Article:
August 23, 2014

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More on the lives of the men who signed the Declaration of Independence

Many of the signers of the Declaration of Independence were educated in private schools such as George

Read, who was born on his families' farm in Cecil County, Maryland on September 18, 1733. He attended a school in Chester, Pennsylvania then the Philadelphia Academy under Doctor Allison at New London. At fifteen he graduated and proceeded to study law at the office of John Moland in Philadelphia. He was admitted to the Philadelphia Bar in 1753. The following year he moved to New Castle Delaware to establish a new practice.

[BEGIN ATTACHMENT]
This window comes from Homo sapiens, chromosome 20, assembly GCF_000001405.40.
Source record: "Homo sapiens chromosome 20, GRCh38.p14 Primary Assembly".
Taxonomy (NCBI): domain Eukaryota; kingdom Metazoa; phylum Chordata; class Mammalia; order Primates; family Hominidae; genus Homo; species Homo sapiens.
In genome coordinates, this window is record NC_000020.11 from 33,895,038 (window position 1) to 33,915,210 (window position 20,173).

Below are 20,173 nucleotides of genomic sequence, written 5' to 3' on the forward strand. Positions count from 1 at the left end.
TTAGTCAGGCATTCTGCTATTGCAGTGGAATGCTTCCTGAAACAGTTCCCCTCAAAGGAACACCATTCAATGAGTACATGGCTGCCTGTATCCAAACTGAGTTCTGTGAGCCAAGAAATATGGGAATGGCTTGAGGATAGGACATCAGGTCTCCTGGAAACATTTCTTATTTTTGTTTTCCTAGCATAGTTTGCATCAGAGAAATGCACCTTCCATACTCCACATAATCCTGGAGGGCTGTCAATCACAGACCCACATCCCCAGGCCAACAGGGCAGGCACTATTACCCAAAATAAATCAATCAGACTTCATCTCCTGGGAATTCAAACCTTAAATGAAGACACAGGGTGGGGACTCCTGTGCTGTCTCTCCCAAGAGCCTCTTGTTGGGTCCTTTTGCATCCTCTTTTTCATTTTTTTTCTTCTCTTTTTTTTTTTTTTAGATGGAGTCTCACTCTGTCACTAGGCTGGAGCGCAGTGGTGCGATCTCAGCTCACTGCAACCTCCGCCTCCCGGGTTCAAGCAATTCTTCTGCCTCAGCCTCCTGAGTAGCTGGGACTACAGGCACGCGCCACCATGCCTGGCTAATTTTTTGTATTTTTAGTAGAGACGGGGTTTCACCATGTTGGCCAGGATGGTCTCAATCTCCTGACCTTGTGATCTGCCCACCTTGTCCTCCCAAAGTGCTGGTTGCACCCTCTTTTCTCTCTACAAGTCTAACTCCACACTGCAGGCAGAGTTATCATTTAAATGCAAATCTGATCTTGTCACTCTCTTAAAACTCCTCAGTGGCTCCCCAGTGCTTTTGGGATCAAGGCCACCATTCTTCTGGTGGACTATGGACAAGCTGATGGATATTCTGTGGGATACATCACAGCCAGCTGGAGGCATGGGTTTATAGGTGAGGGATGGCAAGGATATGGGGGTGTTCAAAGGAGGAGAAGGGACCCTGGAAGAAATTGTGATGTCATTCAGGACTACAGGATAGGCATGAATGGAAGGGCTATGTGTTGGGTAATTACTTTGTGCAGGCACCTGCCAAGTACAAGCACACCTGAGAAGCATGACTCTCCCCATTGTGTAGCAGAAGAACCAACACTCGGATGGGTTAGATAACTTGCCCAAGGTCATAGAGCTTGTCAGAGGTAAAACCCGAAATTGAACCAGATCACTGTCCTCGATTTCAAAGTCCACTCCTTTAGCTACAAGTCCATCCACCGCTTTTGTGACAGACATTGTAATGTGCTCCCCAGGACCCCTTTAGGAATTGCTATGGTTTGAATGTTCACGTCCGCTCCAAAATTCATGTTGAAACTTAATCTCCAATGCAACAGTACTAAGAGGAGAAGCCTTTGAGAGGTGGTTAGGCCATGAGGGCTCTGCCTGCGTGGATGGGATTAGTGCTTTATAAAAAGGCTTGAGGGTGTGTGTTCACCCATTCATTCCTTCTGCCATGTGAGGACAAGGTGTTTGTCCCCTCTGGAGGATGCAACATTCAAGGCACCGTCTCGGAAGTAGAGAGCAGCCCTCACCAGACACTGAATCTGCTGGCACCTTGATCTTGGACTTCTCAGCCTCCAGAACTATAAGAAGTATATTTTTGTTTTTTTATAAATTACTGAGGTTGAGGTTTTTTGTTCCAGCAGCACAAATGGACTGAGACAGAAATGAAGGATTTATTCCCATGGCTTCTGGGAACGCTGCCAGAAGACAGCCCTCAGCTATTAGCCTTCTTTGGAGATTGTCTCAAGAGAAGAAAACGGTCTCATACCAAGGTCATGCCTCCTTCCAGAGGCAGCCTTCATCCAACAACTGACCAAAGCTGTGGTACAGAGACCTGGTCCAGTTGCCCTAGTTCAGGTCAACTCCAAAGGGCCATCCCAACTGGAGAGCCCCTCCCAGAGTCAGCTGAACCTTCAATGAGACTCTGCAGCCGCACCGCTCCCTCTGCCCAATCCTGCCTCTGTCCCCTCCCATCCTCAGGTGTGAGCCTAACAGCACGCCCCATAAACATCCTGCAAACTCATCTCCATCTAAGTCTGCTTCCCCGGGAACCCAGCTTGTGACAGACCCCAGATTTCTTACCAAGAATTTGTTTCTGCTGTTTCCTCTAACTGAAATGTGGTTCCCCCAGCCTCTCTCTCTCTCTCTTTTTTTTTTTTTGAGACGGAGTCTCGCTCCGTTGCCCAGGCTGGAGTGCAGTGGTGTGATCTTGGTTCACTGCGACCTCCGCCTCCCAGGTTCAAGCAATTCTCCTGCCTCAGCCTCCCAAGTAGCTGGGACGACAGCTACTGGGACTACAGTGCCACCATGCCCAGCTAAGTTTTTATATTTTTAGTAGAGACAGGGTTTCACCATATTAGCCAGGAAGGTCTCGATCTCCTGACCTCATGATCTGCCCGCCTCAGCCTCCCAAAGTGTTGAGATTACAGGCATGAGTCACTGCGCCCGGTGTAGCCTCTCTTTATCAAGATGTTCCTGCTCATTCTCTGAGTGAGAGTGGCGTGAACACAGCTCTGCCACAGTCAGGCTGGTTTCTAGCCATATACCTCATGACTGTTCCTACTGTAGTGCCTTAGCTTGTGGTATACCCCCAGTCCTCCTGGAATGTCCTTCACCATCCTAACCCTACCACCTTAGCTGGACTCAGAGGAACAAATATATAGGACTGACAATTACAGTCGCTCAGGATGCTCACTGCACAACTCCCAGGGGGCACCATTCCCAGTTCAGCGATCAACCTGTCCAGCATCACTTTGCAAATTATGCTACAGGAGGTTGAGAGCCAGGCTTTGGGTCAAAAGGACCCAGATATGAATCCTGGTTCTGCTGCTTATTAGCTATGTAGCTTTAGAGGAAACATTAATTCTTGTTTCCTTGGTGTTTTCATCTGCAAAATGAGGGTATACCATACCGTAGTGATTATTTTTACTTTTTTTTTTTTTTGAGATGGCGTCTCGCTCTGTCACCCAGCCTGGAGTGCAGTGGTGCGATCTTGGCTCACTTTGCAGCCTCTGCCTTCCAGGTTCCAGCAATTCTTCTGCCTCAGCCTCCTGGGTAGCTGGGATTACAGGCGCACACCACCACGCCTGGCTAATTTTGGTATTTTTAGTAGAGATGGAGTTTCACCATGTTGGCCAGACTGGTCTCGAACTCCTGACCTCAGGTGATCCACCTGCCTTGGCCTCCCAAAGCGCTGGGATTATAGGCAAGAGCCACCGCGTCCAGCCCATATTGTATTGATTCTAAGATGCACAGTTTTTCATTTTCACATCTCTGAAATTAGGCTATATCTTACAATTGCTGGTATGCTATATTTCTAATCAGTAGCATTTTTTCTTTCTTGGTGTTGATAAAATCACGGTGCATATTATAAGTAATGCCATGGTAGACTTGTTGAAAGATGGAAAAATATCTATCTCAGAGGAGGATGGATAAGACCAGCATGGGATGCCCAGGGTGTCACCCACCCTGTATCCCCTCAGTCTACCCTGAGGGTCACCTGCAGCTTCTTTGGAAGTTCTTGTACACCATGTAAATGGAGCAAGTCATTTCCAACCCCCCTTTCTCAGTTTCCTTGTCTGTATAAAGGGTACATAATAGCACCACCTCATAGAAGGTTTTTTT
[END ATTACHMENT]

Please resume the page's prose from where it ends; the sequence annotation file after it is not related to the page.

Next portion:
In Delaware, Read established quite a reputation and in time was appointed attorney general to three Delaware counties, an office he held until he was elected to the first Continental Congress in 1774. In 1764, the period leading up to the stamp act protests, Read had joined the Delaware Committee of Correspondence and was active in the patriot movement. At the Continental Congress he found Lee's Resolution for independence to be too hasty and voted against it. When it was adopted, however, he joined the majority in working toward independence.